DLP,left, and UWP supporters campaign in the Soufriere Constituency
DLP,left, and UWP supporters campaign in the Soufriere Constituency

It is like trying to climb a mountain that is much too high to conquer, or more appropriately, prodding an unwilling sacrificial lamb its slaughter.

This is the situation facing the United Workers Party (UWP) candidate Hidges "Higgs" Adams in next week's by-election to choose a parliamentary representative for the Soufriere constituency to replace Ian Pinard who was forced to step down last month following his arrest and subsequent bail in connection with a matter which The Sun is barred from mentioning due to legal reasons.

Adams' opponent is Denise Charles, an accountant from Point Michel and the ruling Dominica Labour Party (DLP)'s candidate.

Adams, who is contesting the seat for the second time in two years, is confident he will be successful this time, telling a recent UWP rally, "we are going to win in this constituency . . . they [constituents] are sending a clear message this time around that we are going to win in this constituency".

However, political observers say the UWP candidate is about the only one who believes his rhetoric. "It is going to be a steep hill to climb. My expectations are it will be no different [from the general election]. The government should win. Unless something [drastic] happens, they [the DLP] will win it," Peter Wickham, the Barbadian pollster, told The Sun.

In any event, history is not on the opposition candidate's side. The DLP under Roosevelt Skerrit has been a mean, uncompromising election machine that does not lose elections. In addition, Wickham reminded The Sun, there is a rule of thumb that, unless there is a large national swing against the incumbent, or the contest is in an opposition stronghold, incumbents seldom lose by-elections.

In the most recent case in the DLP stronghold of Grand Bay following the passing of Prime Minister Pierre Charles in 2004, the ruling party's candidate John Fabian crushed the UWP's Frankie "Krazy Tee" Bellot.

Following the resignation of Brian Alleyne in 1996 to take up an appointment as a judge of the Eastern Caribbean Supreme Court, his Mahaut seat, which was held by the then opposition Dominica Freedom Party, went to the incumbent UWP in the by-election.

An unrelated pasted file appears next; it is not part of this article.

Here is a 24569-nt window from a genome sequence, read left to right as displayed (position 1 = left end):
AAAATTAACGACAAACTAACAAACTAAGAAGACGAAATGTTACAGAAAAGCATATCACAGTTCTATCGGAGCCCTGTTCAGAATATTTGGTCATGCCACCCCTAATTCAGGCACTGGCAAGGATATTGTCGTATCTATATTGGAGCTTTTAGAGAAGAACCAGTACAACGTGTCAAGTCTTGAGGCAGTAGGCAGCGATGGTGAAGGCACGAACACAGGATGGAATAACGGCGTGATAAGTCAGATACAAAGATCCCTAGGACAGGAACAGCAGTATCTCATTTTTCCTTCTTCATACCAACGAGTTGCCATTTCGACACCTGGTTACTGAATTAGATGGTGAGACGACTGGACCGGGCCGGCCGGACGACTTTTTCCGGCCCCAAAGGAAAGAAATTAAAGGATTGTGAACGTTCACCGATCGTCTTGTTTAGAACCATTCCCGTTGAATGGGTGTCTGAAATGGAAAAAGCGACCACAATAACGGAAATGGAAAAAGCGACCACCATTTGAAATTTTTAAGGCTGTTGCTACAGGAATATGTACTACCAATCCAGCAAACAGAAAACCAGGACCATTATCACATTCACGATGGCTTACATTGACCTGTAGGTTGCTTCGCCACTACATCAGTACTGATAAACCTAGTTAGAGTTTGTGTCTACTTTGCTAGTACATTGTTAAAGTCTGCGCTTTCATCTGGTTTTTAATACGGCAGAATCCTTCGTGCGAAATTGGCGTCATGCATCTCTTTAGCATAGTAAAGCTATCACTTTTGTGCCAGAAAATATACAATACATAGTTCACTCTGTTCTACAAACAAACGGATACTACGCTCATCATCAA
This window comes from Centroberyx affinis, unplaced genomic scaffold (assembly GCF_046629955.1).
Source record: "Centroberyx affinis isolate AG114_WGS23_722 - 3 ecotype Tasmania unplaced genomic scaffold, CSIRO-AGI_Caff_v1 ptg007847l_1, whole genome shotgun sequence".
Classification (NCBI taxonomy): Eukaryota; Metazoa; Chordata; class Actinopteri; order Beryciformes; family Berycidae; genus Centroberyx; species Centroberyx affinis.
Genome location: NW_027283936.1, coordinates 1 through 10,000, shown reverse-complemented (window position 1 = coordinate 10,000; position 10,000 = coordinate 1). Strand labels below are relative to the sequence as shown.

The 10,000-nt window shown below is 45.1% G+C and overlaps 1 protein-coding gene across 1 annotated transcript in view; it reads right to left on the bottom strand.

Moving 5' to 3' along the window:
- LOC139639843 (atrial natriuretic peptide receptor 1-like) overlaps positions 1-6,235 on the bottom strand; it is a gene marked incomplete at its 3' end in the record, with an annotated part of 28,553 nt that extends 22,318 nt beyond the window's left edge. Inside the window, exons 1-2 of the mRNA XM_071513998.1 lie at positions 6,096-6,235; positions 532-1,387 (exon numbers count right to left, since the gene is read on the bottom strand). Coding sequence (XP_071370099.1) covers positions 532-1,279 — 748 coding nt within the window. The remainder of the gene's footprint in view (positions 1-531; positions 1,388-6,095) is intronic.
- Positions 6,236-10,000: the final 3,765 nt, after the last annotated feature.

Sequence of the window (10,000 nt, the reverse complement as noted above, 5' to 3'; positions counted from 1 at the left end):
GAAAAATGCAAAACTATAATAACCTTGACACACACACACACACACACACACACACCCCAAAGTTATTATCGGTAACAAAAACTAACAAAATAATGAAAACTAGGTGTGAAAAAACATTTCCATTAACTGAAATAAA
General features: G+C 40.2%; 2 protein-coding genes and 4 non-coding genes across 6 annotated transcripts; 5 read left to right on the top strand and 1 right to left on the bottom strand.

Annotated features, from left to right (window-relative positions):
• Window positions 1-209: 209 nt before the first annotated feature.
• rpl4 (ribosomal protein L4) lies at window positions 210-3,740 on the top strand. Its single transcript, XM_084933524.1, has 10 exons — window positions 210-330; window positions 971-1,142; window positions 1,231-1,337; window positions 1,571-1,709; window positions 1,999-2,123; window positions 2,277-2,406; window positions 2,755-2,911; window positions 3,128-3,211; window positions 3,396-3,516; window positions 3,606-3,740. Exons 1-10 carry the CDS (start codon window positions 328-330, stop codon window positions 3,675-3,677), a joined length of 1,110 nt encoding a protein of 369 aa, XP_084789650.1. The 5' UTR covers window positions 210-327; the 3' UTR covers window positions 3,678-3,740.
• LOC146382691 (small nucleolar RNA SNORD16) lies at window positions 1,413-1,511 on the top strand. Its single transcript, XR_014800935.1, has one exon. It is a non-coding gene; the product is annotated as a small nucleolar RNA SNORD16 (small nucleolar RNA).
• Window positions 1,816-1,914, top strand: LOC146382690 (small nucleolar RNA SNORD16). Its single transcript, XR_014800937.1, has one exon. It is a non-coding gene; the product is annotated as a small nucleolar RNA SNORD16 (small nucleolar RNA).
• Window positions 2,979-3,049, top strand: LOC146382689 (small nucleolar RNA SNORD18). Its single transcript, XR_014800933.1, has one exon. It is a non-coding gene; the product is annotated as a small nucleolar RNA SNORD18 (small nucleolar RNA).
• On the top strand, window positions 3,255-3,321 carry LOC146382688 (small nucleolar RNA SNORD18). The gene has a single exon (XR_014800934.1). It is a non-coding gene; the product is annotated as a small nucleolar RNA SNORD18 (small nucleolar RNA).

Adams is facing a similar fate to Bellot in 2004. In the 2014 general election he attracted only 38 per cent of the votes cast, compared to Pinard's 62 per cent. In addition, the DLP is treating this poll as a general election, bringing in the big guns and spending like their lives depend on it.

"In some other places, by-elections are a protest vote; but in this case, from what I can see of the campaign so far, it does not appear that this is the case," one political observer who spoke to The Sun on condition of anonymity because his position, told The Sun.

"The Labour Party is putting on, almost like a general election, the full power of their financing into this campaign. They are hoping to crush the UWP with such power and such numbers, that it would . . . crush to a certain extend the criticism [of the party that it condones the abuse of children]."

There is also the issue of the opposition's campaign strategy which observers say appear disjointed and lacking focus.

The UWP is pushing the issue of child abuse in an attempt to link the DLP to the issue that forced Pinard to quit. It has sought to generate the greatest odium towards the former member of parliament, and by extension the entire DLP, including the current candidate, by seeking to convince voters that the ruling party are worse than King Herod.

But observers see it as naïve and a fantasy which will melt in the Soufriere heat under the pressure of a DLP which is more concerned with the accumulation of wealth and winning elections than with morality, the protection of children or the development of people.

"The whole focus of the [UWP's] campaign seems a bit skewed and it has not been carefully thought out. The strategy has not been carefully thought out," one observer said.

Wickham suggests that the UWP should be careful not to see the by-election as a referendum on the Skerrit administration, simply because it is sure to lose the seat. Instead, it should present a strong, clear message designed to both prevent an embarrassing loss and to demonstrate to the entire country that it is ready to seriously challenge the DLP.

Adams was not the UWP's first choice as a candidate but no one else was willing to run in the constituency, one longtime political observer told The Sun.

It was a more than subtle suggestion that it does not matter from which angle it is viewed, it is becoming more and more evident that Adams is indeed a sacrificial lamb.